If you're asking yourself, "What's the difference?" then you may be asking the question of the year. DeepRacer brings to the forefront the issue of whether the decision-making element for a future autonomous vehicle actually belongs in the vehicle itself. Put another way, wouldn't the theoretical capability of cloud-based processors, coupled with the other, equally theoretical capability of 5G connectivity, be faster than a dual-core CPU with flash memory and an SSD drive? Maybe Amazon is onto something.
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"After much brainstorming, we decided against building a scale-model data center, and using [SageMaker] RL to manage the cooling," stated Mike Miller, AWS' senior manager for AI devices, during a re:Invent session last month -- without any hint of authenticity that particular moment. "But to be honest, that would've been pretty cool."
Rather than a micro-data center on wheels, DeepRacer is actually a vehicle of a very different kind: A consumer-grade delivery vehicle for Amazon and Intel services.
Neural networks are very heavy consumers of data. Yes, storage is cheap nowadays, but mounting a multi-terabyte RAID array to your toy car might not be a practical option. The DeepRacer car has only 32GB of internal storage and 4GB of RAM, which are not nearly enough to manage the colossal scale of a convolutional neural network (yes, this is a CNN) examining the data contents of real-time video.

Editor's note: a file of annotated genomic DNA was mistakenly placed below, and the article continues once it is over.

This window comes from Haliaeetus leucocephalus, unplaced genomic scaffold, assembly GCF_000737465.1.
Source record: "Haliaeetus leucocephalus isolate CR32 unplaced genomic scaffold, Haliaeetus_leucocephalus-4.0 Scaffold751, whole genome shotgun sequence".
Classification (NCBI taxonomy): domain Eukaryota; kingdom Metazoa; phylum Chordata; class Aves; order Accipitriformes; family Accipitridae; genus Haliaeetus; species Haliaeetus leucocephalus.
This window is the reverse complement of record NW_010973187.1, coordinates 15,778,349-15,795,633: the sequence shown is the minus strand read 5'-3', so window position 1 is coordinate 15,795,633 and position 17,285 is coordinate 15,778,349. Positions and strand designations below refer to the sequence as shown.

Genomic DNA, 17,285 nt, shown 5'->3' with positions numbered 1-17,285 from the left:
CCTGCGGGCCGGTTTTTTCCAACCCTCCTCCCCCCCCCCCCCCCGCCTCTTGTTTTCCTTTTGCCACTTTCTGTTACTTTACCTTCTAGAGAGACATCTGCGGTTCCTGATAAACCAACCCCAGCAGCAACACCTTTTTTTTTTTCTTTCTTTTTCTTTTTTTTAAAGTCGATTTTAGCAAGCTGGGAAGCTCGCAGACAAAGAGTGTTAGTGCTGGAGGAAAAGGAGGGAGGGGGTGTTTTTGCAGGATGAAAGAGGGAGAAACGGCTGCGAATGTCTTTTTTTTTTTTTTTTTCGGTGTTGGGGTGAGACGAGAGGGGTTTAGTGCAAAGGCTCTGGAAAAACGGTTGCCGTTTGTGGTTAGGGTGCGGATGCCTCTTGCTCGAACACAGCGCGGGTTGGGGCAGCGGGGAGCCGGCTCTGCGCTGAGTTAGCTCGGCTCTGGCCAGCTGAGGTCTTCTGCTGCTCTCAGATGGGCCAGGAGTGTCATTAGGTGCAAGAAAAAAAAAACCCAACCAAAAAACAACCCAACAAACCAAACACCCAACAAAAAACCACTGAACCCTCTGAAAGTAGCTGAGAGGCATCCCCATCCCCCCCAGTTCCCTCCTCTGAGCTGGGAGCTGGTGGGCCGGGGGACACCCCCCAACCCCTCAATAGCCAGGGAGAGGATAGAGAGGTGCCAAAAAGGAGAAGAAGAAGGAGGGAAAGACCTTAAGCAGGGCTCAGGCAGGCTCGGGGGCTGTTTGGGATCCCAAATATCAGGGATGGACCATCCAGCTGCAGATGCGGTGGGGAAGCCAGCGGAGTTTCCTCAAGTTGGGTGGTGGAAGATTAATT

Training DeepRacer is a process that requires one to have at least an interest in, if not personal skills with, software development. That's where Amazon gets its chance to enlist you into the ranks of heavy consumers of AWS data and services.
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There are several such services attached to DeepRacer with which, if you get involved with it to any serious extent, you'll find yourself becoming more and more familiar:
If you remember growing up, watching an ad for a Mattel Hot Wheels racing set, perhaps your first experience with small print involved the words, "Some items sold separately." DeepRacer "comes complete with everything you see here," to borrow a phrase from an announcer for a different toy set. But this time, the catch is that you would be paying for each of these services as an AWS subscriber. And you'll recall that I mentioned that a CNN is a heavy data consumer.
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Amazon hopes to keep the interest level revved up by way of a DeepRacer League, in which participants compete for the fastest qualifying (solo) lap times. Presently, there are plans for monthly competitions in the virtual space, as well as physical competitions during AWS conferences throughout the year.
Computing had already been a fact of people's lives for a few decades, until the Altair 8800 -- the first build-it-yourself computer kit -- broke through to the first hobbyists who dared give it a try. Up to now, everyday folks' most intimate view of AI has come from movies depicting robot uprisings or sudden sentience -- movies to which attendees received directions from Siri or Alexa. DeepRacer seeks to be the first AI device that's teachable by regular folks, and yet still desirable. For all its caveats and its innumerable dependencies, I can't lie to you: I want one.